From the standpoint of a fan of Block's fiction, this was also fun to read, because it was written in the early '80s. By then he'd published countless books and even completed a series or two. At the time though, he was just getting back into the flow of working on his Scudder detective series, the one that most Block fans seem to regard as his best work. To hear him talk about it with uncertainty provided a nice, autobiographical insight.

Highly recommended to writers, as well as to Block's fans!

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A Honeymoon Gone Wrong

Deadly HoneymoonDeadly Honeymoon by Lawrence Block
Reviewed by Jason Koivu
My rating: 3 of 5 stars

After being attacked by some underworld thugs, instead of a rolling over and playing the victim, a couple decides to get revenge on their attackers.

This was originally one of Donald Westlake's (aka Richard Stark) ideas, which his friend Lawrence Block asked to use since Westlake didn't think he would ever have the time to get around to it. As Richard Stark, he was busy pumping out volumes in his Parker series. Block took the idea and ran with it. Without realizing it, his course veered somewhat from Westlake's original idea, so by the time he was done, he had completed his own book, one that would not have existed without his personal touch.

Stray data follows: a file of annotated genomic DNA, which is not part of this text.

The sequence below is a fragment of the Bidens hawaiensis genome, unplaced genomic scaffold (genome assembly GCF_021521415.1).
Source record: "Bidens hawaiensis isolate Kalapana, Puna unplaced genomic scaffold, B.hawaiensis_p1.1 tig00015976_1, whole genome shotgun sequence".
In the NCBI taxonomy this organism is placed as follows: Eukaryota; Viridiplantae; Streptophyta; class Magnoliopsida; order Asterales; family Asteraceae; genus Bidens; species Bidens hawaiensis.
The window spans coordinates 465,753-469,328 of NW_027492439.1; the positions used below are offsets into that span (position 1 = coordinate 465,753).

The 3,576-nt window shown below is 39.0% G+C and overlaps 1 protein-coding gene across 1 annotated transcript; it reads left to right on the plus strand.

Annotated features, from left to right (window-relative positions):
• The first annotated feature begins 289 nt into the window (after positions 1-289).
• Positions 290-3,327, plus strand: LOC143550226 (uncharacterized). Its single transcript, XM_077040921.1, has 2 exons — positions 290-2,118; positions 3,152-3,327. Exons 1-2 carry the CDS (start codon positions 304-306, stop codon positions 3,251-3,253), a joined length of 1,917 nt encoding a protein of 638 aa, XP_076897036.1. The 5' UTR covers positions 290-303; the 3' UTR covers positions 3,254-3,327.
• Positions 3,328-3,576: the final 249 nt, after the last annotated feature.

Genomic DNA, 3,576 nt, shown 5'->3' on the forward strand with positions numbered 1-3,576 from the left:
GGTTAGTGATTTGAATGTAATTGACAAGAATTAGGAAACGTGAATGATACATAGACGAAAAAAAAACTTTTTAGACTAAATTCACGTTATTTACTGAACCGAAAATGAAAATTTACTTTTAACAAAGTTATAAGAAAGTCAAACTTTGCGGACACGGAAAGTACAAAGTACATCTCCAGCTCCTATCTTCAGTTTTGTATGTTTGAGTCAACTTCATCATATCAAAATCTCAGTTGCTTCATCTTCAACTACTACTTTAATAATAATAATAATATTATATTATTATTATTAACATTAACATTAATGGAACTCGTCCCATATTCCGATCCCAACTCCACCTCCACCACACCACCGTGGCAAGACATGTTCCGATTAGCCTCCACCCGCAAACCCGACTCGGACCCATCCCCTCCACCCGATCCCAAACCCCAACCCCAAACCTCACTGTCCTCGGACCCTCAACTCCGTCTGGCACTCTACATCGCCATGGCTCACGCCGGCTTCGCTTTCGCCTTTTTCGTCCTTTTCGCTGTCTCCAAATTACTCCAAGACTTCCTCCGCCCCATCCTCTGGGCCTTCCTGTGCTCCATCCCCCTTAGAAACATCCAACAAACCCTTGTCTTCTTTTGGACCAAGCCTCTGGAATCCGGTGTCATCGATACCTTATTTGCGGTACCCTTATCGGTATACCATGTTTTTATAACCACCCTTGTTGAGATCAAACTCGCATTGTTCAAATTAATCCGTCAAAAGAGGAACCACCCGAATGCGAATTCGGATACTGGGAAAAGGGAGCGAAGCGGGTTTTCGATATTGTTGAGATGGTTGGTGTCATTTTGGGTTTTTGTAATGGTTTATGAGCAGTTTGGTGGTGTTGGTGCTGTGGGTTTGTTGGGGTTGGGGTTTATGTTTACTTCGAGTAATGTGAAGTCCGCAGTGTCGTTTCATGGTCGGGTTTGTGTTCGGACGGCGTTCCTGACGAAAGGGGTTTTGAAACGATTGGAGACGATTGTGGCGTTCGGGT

The story itself is solid. The execution is decent. Since Block's career spans from the '50s to today, this late '60s book could be called an early work. As such it suffers somewhat. Block's easy, flowing style wouldn't really click into place until the '70s. So Deadly Honeymoon feels a little stiff in places. Generally it's not bad, but for instance, towards the beginning the narrative skips an emotional beat and that threw me off for a while. I needed the closure of a certain reaction from one of the two main characters that I didn't get and didn't set right with me. It took a while for me to get over it and except that it just wasn't going to happen. Eventually though, the thrilling tale that is this book took over and I could enjoy it to its satisfying conclusion.